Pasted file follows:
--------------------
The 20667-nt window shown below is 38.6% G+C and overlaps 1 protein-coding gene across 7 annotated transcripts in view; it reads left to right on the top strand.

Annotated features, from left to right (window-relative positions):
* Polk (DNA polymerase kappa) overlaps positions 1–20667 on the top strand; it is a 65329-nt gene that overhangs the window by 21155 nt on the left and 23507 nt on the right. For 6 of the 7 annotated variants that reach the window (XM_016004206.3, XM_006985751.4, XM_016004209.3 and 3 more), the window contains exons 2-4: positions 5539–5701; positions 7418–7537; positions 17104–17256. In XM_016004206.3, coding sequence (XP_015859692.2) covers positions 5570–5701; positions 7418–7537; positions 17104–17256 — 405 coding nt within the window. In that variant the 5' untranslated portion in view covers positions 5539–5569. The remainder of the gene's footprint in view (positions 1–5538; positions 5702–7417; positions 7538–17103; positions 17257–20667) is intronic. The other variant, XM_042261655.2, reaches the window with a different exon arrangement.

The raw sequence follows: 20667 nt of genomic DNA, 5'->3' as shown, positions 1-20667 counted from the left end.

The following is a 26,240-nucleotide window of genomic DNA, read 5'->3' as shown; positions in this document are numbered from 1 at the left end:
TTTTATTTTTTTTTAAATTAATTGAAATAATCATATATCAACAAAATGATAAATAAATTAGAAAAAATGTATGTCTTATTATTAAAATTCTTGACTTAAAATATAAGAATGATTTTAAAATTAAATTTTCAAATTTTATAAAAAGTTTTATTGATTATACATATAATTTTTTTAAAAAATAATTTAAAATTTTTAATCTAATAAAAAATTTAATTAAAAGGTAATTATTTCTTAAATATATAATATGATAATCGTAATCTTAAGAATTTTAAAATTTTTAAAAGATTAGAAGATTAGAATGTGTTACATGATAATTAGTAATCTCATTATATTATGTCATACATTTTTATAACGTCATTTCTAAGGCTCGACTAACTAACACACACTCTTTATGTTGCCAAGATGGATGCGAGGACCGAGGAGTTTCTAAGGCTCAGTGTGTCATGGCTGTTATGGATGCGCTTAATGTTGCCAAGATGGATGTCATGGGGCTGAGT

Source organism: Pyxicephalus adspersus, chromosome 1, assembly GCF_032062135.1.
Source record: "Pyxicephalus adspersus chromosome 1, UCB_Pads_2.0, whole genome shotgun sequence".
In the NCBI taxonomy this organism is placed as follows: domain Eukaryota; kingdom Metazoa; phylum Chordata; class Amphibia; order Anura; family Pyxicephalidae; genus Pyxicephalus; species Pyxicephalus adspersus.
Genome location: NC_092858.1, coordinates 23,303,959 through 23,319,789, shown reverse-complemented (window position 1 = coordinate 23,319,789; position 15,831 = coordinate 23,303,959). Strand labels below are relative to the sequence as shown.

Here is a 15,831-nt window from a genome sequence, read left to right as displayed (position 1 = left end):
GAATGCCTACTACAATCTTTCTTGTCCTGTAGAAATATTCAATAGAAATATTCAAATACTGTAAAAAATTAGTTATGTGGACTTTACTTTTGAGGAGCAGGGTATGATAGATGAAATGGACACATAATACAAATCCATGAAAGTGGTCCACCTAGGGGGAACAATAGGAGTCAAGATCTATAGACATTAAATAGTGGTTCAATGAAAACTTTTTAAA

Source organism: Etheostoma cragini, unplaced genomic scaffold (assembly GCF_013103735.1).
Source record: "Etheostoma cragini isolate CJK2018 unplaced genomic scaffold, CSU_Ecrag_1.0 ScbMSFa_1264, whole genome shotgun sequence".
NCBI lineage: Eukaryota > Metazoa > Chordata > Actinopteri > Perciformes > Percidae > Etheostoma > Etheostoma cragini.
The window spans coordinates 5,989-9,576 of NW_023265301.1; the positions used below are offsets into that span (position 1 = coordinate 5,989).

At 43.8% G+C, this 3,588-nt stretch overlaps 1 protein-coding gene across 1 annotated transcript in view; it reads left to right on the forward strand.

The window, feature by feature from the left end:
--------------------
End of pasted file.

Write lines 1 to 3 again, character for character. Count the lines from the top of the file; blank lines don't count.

The 20667-nt window shown below is 38.6% G+C and overlaps 1 protein-coding gene across 7 annotated transcripts in view; it reads left to right on the top strand.

Annotated features, from left to right (window-relative positions):
* Polk (DNA polymerase kappa) overlaps positions 1–20667 on the top strand; it is a 65329-nt gene that overhangs the window by 21155 nt on the left and 23507 nt on the right. For 6 of the 7 annotated variants that reach the window (XM_016004206.3, XM_006985751.4, XM_016004209.3 and 3 more), the window contains exons 2-4: positions 5539–5701; positions 7418–7537; positions 17104–17256. In XM_016004206.3, coding sequence (XP_015859692.2) covers positions 5570–5701; positions 7418–7537; positions 17104–17256 — 405 coding nt within the window. In that variant the 5' untranslated portion in view covers positions 5539–5569. The remainder of the gene's footprint in view (positions 1–5538; positions 5702–7417; positions 7538–17103; positions 17257–20667) is intronic. The other variant, XM_042261655.2, reaches the window with a different exon arrangement.